Purbrick, Louise The last murals of Long Kesh: fragments of political imprisonment at the Maze Prison, Northern Ireland In: Moshenska, Gabriel and Myers, Adrian, eds. Archaeologies of Internment. One World Archaeology . Springer, pp. 263-285. ISBN 9781441996657Full text not available from this repository.
The prison called both Long Kesh and the Maze is regarded as a symbol of the Northern Ireland conflict. Since its closure in 2000, the meaning of its history, the significance of its legacy and its possible futures have been disputed. The majority of the site has been demolished, access to its buildings restricted and plans for re-development have faltered. Using records of the prison made prior to the demolitions, this chapter interprets a fragment of the material culture of the prison; it examines a series of murals in one of its H Blocks, and argues that close attention to the materiality of this site can contribute to some understanding of the violence of the conflict itself.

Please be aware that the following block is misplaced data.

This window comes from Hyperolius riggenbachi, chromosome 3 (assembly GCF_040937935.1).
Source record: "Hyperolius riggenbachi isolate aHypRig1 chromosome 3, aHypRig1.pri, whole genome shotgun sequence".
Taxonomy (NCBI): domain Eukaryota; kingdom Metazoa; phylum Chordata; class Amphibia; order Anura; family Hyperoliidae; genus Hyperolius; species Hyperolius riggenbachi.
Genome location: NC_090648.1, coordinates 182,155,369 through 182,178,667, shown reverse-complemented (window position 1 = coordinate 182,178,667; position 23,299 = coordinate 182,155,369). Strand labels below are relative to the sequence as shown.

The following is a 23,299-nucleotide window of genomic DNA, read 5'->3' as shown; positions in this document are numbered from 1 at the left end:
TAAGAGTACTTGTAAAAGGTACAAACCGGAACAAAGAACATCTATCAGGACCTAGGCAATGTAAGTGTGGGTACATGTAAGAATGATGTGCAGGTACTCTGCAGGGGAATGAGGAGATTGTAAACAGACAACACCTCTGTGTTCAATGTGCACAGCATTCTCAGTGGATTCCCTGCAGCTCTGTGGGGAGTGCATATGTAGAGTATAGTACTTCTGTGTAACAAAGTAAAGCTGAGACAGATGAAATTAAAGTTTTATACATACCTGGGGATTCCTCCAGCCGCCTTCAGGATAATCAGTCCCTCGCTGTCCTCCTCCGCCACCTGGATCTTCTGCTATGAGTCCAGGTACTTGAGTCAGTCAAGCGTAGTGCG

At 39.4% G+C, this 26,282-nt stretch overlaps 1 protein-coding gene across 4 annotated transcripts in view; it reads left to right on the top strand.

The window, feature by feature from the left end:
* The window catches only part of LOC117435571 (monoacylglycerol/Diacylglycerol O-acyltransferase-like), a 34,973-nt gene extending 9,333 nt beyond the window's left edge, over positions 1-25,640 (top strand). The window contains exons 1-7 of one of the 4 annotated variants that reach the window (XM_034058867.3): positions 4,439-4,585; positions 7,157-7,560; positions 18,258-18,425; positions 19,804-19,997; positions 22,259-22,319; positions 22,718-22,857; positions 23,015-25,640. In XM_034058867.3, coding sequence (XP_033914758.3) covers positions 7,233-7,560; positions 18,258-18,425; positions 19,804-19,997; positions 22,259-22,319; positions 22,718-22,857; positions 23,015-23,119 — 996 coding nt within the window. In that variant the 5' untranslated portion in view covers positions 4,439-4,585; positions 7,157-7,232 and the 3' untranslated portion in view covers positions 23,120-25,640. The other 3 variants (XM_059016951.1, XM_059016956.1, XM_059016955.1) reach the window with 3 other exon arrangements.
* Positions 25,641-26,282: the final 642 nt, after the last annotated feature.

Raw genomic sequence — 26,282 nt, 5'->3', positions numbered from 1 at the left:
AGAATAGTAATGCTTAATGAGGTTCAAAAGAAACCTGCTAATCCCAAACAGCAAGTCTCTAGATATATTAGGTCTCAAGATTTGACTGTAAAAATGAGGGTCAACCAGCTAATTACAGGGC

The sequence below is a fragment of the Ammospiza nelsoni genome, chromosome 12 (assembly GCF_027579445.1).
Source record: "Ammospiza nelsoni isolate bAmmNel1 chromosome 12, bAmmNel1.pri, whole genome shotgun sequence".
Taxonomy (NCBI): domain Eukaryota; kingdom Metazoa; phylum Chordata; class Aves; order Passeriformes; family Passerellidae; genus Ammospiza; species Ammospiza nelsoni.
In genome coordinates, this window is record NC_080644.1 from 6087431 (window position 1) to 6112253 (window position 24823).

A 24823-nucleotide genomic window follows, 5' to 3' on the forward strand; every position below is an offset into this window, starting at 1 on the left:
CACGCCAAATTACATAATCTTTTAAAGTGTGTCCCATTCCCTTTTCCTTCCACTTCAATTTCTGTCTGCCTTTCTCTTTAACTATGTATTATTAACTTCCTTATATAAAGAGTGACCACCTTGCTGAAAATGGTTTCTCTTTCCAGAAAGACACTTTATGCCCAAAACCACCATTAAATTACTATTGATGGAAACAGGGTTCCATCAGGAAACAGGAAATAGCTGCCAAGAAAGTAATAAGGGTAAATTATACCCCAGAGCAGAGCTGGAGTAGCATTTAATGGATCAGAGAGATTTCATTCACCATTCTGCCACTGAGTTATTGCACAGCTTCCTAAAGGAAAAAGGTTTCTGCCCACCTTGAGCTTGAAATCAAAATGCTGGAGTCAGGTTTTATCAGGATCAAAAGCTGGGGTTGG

|Item Type:||Chapter in book|
|Subjects:||V000 Historical and Philosophical studies > V400 Archaeology
V000 Historical and Philosophical studies > V100 History by period > V140 Modern History
V000 Historical and Philosophical studies
|Depositing User:||Louise Purbrick|
|Date Deposited:||07 Nov 2012 11:29|
|Last Modified:||07 Nov 2012 11:29|
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